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Efdemin, "Efdemin"

Rubbernecking forum jockeys and slobbering music reviewers alike have all but hailed this record as all but the Second Coming of Techno, with many hastily adding it to their "Best of 2007" lists. For all of its bandwagon hype and post-Detroit sleekness, this self-titled full-length comes off remarkably good but not astonishingly great.



Dispensed in both CD and double LP formats, Phillip Sollman's first album as Efdemin makes frequent, almost casual references to early naughties Force Tracks tech-house as often as more recent Kompakt electronic dance music.  Working capably within a manifestly derivative style, Sollman eagerly inches his way towards grand peaks and windswept valleys on "Lohn & Brot." Tracks like "Back To School" are meant to lift the spirits on the dancefloor, utilizing emotive layered sounds replete with carefully crafted hooks.  It is abundantly clear how much Sollman adores melody; when trying his hand at asceticism, as with the bleak "Stately, Yes," he can hardly resist nearly four minutes in to let rays of sparkling light burst through.  The slowing metamorphosing "Bergwein" adds some of that old school Artificial Intelligence warmth into the mix, while "April Fools" disrupts its own sense of calm with pinprick percussion, militantly rigid stabs, and camera shutter snares.

Founded by a trio of well-regarded producers, Dial rightfully earns considerable respect from anyone following minimal techno and house.  Since 2000, the label has output a fair number of memorable releases on vinyl and compact disc, among these one of my favorite albums of the last few years: Pantha Du Prince's superlative Diamond Daze.  Fans of that record, his recent follow-up, and the rest of Dial's roster will assuredly find plenty to like in this project, as will those who still romanticize tech-house’s past.  Those hoping for a progression worthy of the attention presently being paid to this album, however, will likely find that it's hardly the brilliant masterpiece it's been previously been chalked up as.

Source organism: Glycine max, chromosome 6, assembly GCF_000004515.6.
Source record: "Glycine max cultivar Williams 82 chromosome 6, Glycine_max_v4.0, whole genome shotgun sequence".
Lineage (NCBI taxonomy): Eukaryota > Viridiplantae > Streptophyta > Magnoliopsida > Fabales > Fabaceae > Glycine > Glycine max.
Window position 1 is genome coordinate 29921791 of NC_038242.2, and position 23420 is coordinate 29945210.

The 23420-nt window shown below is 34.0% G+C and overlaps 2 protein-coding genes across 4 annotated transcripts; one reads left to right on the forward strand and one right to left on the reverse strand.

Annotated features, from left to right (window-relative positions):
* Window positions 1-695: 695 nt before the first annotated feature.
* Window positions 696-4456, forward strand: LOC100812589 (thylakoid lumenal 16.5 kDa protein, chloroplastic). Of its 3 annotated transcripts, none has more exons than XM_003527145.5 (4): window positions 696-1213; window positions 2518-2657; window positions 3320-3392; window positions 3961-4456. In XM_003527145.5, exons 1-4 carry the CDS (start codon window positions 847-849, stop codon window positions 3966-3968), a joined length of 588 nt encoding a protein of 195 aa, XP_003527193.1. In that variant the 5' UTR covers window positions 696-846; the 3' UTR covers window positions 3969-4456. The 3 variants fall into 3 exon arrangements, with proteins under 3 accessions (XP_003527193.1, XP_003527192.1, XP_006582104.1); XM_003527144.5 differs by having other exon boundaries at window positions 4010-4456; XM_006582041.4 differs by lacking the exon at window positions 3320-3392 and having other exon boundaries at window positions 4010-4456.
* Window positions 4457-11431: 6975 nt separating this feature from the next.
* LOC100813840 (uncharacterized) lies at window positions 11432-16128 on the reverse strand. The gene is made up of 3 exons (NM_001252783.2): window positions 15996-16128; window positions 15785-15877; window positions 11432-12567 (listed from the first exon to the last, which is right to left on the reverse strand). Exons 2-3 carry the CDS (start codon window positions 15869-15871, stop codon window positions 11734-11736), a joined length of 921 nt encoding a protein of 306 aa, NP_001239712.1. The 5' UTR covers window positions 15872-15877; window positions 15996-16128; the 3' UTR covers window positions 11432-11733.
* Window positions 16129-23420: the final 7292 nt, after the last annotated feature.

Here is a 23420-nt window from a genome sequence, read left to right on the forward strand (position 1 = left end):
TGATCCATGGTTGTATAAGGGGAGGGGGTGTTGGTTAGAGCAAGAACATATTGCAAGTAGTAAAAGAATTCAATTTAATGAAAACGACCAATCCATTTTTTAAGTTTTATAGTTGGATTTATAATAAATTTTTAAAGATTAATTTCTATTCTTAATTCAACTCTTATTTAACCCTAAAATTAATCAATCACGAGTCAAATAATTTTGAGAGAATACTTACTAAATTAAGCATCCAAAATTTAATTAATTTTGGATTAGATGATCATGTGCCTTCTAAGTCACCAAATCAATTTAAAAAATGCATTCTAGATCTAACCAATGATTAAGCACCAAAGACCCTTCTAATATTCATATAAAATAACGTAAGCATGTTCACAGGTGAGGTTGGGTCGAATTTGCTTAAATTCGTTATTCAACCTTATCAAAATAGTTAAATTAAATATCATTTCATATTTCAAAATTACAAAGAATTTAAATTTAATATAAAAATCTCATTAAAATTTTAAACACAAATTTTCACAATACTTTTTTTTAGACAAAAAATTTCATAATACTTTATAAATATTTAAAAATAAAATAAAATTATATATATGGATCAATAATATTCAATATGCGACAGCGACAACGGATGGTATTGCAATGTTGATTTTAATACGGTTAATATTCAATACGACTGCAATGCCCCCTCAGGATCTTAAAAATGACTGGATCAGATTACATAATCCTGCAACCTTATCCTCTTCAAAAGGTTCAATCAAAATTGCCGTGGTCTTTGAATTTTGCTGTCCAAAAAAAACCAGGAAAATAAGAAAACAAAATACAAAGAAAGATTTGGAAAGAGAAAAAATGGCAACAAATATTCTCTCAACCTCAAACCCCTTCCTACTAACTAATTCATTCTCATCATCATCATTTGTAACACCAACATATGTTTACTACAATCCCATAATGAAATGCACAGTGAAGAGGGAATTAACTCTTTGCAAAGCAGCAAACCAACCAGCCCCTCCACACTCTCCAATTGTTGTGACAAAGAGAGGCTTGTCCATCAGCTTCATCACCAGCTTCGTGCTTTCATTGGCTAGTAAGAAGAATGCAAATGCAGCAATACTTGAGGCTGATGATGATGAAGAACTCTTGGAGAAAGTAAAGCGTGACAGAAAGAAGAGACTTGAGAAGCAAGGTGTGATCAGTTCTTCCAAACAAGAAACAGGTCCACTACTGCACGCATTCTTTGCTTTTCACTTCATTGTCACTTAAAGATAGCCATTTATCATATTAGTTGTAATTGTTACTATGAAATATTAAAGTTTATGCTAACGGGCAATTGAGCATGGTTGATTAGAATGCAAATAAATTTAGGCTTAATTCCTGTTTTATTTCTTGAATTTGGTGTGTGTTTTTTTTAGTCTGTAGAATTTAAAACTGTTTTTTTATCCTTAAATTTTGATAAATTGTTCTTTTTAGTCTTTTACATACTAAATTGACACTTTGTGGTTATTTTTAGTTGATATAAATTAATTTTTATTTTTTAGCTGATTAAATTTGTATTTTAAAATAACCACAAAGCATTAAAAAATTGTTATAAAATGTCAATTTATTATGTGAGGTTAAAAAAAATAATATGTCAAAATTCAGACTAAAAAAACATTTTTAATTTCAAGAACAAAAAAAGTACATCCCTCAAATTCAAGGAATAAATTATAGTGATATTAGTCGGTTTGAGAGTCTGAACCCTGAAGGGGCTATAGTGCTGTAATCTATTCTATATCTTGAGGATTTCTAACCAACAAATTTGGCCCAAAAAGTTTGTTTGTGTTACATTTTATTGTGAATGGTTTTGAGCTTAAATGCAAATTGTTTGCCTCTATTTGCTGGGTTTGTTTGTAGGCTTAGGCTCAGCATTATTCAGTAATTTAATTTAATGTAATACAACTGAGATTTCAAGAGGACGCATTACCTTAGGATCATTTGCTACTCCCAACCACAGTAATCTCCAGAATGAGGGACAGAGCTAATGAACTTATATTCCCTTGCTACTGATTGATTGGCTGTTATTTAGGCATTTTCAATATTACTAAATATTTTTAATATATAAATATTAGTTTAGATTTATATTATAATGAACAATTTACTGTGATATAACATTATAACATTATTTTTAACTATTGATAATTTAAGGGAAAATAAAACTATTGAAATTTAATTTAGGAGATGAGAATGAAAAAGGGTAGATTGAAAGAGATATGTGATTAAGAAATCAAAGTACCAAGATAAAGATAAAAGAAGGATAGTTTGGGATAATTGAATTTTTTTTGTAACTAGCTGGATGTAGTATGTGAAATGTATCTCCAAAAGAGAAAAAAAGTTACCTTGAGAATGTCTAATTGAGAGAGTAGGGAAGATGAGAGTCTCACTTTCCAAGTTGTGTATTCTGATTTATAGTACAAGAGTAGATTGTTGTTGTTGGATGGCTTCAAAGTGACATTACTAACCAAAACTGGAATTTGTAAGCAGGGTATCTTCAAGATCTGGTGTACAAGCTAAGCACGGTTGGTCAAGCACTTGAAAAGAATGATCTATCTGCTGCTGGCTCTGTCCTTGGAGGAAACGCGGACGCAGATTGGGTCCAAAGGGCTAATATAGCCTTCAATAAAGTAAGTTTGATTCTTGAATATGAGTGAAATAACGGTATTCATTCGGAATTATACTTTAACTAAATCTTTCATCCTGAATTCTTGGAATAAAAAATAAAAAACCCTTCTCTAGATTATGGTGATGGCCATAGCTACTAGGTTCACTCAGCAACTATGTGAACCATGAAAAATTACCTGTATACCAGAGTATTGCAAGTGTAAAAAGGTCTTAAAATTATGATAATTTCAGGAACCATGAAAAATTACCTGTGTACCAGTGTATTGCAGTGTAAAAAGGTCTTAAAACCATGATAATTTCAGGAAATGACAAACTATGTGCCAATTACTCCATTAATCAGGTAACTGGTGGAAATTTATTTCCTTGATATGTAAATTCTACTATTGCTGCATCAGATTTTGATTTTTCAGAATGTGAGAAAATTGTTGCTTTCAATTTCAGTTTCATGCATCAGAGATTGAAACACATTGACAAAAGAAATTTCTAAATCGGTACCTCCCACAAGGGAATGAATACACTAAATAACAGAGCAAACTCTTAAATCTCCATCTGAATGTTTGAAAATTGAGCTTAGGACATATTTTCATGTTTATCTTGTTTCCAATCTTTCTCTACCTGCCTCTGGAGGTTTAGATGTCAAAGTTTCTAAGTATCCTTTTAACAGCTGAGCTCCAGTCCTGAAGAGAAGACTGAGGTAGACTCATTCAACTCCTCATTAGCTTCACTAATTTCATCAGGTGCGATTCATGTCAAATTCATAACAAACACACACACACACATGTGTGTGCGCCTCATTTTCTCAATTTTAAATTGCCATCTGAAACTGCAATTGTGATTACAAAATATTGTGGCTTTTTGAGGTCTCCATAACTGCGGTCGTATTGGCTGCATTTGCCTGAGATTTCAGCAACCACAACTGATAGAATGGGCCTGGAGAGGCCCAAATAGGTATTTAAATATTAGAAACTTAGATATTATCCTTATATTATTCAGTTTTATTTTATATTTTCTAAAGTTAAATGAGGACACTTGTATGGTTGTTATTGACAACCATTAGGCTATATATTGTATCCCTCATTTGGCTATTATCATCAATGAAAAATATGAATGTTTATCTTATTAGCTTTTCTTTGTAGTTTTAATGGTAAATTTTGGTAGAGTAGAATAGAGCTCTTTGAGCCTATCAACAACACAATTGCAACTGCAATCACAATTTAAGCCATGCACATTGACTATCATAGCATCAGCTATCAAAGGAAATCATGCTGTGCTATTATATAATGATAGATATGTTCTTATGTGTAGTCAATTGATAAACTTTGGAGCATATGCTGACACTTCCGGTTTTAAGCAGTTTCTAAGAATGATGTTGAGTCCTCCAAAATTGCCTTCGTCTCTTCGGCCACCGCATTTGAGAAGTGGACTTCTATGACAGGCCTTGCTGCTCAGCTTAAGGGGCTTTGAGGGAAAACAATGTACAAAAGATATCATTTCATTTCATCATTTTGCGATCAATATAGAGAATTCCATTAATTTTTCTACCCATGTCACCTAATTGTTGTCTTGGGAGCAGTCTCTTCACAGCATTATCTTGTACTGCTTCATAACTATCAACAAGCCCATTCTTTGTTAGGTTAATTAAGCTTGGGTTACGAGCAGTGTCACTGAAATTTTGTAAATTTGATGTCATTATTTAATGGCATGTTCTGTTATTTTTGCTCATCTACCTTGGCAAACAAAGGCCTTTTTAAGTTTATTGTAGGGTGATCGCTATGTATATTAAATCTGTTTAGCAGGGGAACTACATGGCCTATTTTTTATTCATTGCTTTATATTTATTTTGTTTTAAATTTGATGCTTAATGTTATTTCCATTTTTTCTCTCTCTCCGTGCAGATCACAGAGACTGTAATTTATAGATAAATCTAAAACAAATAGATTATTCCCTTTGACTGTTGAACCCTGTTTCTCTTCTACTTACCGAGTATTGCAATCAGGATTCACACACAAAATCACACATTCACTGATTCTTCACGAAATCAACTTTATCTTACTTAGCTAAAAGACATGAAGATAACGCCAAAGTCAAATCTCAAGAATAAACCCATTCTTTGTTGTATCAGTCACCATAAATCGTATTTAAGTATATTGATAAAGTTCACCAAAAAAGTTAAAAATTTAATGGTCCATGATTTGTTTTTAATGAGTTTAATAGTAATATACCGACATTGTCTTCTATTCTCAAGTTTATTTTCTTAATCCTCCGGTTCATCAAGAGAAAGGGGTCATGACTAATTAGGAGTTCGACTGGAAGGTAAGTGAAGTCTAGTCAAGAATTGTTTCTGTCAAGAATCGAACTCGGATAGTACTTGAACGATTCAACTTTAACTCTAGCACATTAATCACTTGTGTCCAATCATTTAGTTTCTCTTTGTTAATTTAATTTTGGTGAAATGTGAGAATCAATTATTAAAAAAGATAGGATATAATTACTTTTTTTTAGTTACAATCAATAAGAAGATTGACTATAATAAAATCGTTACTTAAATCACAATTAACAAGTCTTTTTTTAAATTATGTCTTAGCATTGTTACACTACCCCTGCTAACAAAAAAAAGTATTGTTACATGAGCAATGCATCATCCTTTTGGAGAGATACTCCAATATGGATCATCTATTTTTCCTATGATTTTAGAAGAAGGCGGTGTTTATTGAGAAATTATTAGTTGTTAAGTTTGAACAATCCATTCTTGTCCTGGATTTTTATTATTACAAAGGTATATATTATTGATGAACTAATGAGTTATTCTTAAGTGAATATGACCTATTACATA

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Review of the Day

american music club, "love songs for patriots"
American Music Club triumphantly return after ten years of absence. For anybody not in-the-know, AMC is much more than Mark Eitzel's piercing lyrics and bleeding vocals: it's Vudi's chaotic guitar, Danny Pearson's three-string bass and simultaneous percussive playing acrobatics, Tim Mooney's shuffling rhtyhms, and Bruce Kaphan's pedal steel and piano (replaced this time around with lap steel by Vudi and piano by new member Marc Capelle). While Eitzel has recorded and performed solo for the last ten years, the perfectly paired sounds of the group with his voice—the disorder, discomfort, and awe-inspiring beauty—has been sadly missed. These are sounds of a group which has been such a large influence to so criminally few people. With 1991's Everclear, AMC perhaps recorded their first perfect album, flawless and intense, (conincidentally released at the time I discovered hard liquor!). They upped the stakes with 1993's Mercury, a bold album of their brand of slow yet raw tunes where the group experimented with new ways of composing and recording, all of which fit into a perfect mix. Of course, for their Warner Bros. bosses, it wasn't enough, and I'm sure the pressure was on for them to have a "hit single." 1994's San Francisco was probably their most sonically digestible album, primed for pop radio, but it didn't feel like everybody was quite on board. In retrospect, it's no surprise Eitzel was probably frustrated, called it a day, fired everybody, and went solo. Love Songs for Patriots opens with Eitzel's voice front stage center, with the familiar sound of AMC's past blasting through like an unstoppable train that's exploded in a tunnel as the smoke and fire move through, ready to come out the other end, faster and hotter. The gentle songs like "Another Morning," "Love Is," and especially "Myopic Books" are excellent breathers: sweet, gentle, sandwiched in between the rough and loud songs, and echo fan favorites like "Last Harbor" and "Jenny." Content-wise, Eitzel's lyrics are as brilliant as they have ever been, with new stories about love and god, almost entirely void of rhyme scheme, and requiring intense group therapy for any listener who's actually paying attention. It's for his lyrics alone that make AMC and Eitzel a terrible band to listen to in the car, as a driver needs to be paying attention to the road, not the male stripper with underwear full of George Washingtons, the star of the brilliant tune "Patriot's Heart," or Mark's mom who likes Manhattans, which he says "taste like mouthwash." (Even Kathleen makes her way onto this record!) Like Coil once were encouraging "deep listening" to delicately layered instrumental music, American Music Club is "deep listening" for lyrical content, super soaked in emotion with obscure references to reitred pop icons, the bible, and idealized Americana. Eitzel is equal parts drama and comedy and only with AMC do I feel he's truly meeting his match at the same time, all the time. I look forward to their upcoming tour and hope this isn't just a one-off reunion, as AMC is one of the most influential bands to my own musical taste evolution and maturation. 


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